I spent what was probably the pivotal summer of my life – the summer of 1985 – studying Chinese in a third-floor walk-up studio apartment at Haste and Telegraph in Berkeley. The great virtue of the place was that it was west-facing and had an unobstructed view of the bay and the City.
There are a number of cities in the world where the mixture of water and skyline creates a magical effect at sunset. Hong Kong is one, and the view from Kowloon toward the Island at sunset changes the character of the city utterly. Shanghai along the river is like that, as is London.
But there is something about San Francisco viewed from the east at sunset that will be for me forever precious. And I know it is more than a view. It is a nexus in my soul where the view, the time, the place, and what I was doing all come together in a moment of such emotion and beauty that the heart aches just thinking about it.
I want to call it “love,” but it is a love that is neither the love of a spouse, the love of a child, a parent, or a brother. It is a love of life, a love that celebrates the wonderfulness of being alive, being you, and being on a journey that goes to ever more wonderful places.
(Photo credit: Tony Park)
There is a Great Blue Heron nesting in the scrub across the channel opposite our dock. I know this without looking because each morning at dawn it lets forth with a single Jurassic squawk.
This is not a pleasant, calming sound, even for a budding ornithologist. Doves, ducks, seagulls and owls make calming sounds. Heron-song is a primordial screech that reaches deep into the lizard brain and pumps a shot of adrenaline through the recumbent human body. Worse, our neighborhood is so quiet in the wee small hours of the morning that the surfline on the far side of the dunes is comfortably audible.
A single prehistoric bleat at 4am sound like the the hunting cry of a pterodactyl. This is not a sound that endears. It is a sound that can almost tempt a man to defy wildlife protection laws and his very nature, especially after the thirtieth night in a row that his sleep has been so interrupted.
I’ll learn to live with it, I’m sure, but I have a new-found sympathy for those who make sacrifices on behalf of our collective accommodation with nature.
“Los Angeles freeways are the ruins of the future.”
Thus begins Dutton Architects provocative examination
of the future and eventual fate of one of Southern California’s most defining man-made features: the freeway system.
The rising cost of petroleum, Angelenos’ growing acceptance of mass transit, and a gradual rise of a new California lifestyle that places sustainability ahead of mobility could mean that SoCal’s reliance on the automobile has plateaued. Dutton’s manifesto begins with a call to abandon the car as a dysfunctional element of our lifestyle, introduces the idea of a a “Slow Move” future to go alongside our presumed “slow food” future, and then lays out the implications for urban planning and lifestyles.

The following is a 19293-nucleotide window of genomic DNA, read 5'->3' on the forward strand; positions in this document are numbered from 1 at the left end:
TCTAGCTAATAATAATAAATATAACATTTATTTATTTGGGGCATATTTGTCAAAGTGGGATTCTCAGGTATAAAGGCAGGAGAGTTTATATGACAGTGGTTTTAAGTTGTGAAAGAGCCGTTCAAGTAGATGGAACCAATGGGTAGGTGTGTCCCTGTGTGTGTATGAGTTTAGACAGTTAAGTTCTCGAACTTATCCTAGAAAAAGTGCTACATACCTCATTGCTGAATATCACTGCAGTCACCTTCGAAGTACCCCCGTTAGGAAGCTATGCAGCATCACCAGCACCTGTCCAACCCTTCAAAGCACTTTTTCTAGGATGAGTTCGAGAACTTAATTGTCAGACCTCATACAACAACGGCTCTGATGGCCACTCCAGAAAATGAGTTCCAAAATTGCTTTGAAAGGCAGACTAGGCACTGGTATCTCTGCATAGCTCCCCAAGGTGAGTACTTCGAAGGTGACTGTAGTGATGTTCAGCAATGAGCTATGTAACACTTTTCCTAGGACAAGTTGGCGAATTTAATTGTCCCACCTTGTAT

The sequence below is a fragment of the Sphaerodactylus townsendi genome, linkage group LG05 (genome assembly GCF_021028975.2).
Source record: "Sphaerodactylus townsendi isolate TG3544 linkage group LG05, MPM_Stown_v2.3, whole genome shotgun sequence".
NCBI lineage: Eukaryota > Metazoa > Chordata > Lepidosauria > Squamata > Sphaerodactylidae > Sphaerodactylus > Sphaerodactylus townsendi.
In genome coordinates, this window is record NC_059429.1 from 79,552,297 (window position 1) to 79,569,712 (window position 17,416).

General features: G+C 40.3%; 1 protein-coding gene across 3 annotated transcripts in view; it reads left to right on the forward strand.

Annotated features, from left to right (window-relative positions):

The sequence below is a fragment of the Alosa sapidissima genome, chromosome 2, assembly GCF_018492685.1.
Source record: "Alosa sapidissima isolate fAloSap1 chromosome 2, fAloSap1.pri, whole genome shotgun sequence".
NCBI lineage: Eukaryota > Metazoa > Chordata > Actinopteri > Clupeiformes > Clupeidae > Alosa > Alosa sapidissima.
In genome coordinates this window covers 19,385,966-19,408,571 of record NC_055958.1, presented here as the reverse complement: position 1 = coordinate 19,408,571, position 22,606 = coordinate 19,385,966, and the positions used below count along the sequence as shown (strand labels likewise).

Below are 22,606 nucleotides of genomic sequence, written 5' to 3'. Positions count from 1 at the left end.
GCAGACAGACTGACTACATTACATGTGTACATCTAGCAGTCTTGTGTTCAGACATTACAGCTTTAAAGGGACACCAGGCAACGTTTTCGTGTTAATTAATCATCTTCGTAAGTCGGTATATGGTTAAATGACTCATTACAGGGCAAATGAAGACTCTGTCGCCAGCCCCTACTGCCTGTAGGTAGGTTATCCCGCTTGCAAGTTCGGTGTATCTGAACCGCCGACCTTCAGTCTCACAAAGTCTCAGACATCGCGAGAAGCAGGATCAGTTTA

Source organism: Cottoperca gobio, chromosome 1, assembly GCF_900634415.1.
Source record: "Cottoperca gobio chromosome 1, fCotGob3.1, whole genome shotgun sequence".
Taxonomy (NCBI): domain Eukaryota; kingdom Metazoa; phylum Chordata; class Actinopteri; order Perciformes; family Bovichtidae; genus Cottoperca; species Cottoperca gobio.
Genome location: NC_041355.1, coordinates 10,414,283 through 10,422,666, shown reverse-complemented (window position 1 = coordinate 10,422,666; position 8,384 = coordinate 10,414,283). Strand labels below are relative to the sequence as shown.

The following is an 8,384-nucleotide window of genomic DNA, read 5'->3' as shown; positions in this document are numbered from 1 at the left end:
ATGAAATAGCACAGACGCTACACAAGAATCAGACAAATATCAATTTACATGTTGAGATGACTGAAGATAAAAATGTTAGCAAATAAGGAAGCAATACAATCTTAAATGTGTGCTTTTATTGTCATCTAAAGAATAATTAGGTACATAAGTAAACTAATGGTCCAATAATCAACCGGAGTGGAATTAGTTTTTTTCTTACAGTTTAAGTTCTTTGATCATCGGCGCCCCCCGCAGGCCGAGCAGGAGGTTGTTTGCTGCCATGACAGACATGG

The car, Dutton suggests, has dominated our city for too long. It is time to approach things another way. By shifting to an integrated, hierarchical network of sidewalks, bike paths, light rail, and subway networks beneath the greenways that take the place of freeways, the study suggests we can claim a lifestyle in keeping with our ideals and our climate.
As with many such studies, there is an thick band of utopianism woven throughout this picture. Southern California has been zoned, built, lived, and governed with the car at the center. Changing that means changing much more than repurposing freeways, and thus it presumes either a burst of instant national enlightenment or a cataclysm (economic or environmental) that will convince Californians that they no longer have a choice.
Yet such criticism is somehow unfair, as it presumes more than what the study was intended to offer. Dutton’s team is proffering a vision of the post-automotive city that can be in many ways better than what we have, not worse. It is not a roadmap on how to get to that future.
I’m not ready to buy yet, but I wish more of California’s planners and architects would pursue such innovative thinking. It might just get us someplace.
Beneath the mesh radio tower in the right center of the picture is the Richfield building, the erstwhile headquarters of Richfield Oil of California.
Richfield was incorporated in 1905 and opened its first service station at Slauson and Central in Los Angeles in 1917. The building in the photo, a black and gold art-deco masterpiece, was completed in 1929 on the cusp of the Great Depression.
The company prospered with the war and the following boom, becoming one of the launch sponsors at Disneyland and discovering Alaska’s first major oil field.
The merger boom of the 1960s, however, would see Richfield combined with Atlantic Petroleum, becoming Atlantic Richfield and later ARCO. The headquarters building, an architectural jewel in the tiara of the downtown skyline, was demolished in 1968. Just as sad and permanent, ARCO’s purchase by BP, and its pending sale to Tesoro, removed yet another headquarters from Southern California.
There are bits of history that should never be forgotten, and high among those are the bits that went into our bellies.
My first hamburger was a quarter of a Ship Shape burger taken out from Ship’s Westwood years before McDonald’s showed its face in West Los Angeles.
The quasi-streamline-moderne architecture, the neon, and the unrepentantly retro fixtures, along with a San Francisco-style hamburger on sourdough instead of a bun, made this place iconic.
I think about it every time I drive past the intersection of Wilshire and Glendon.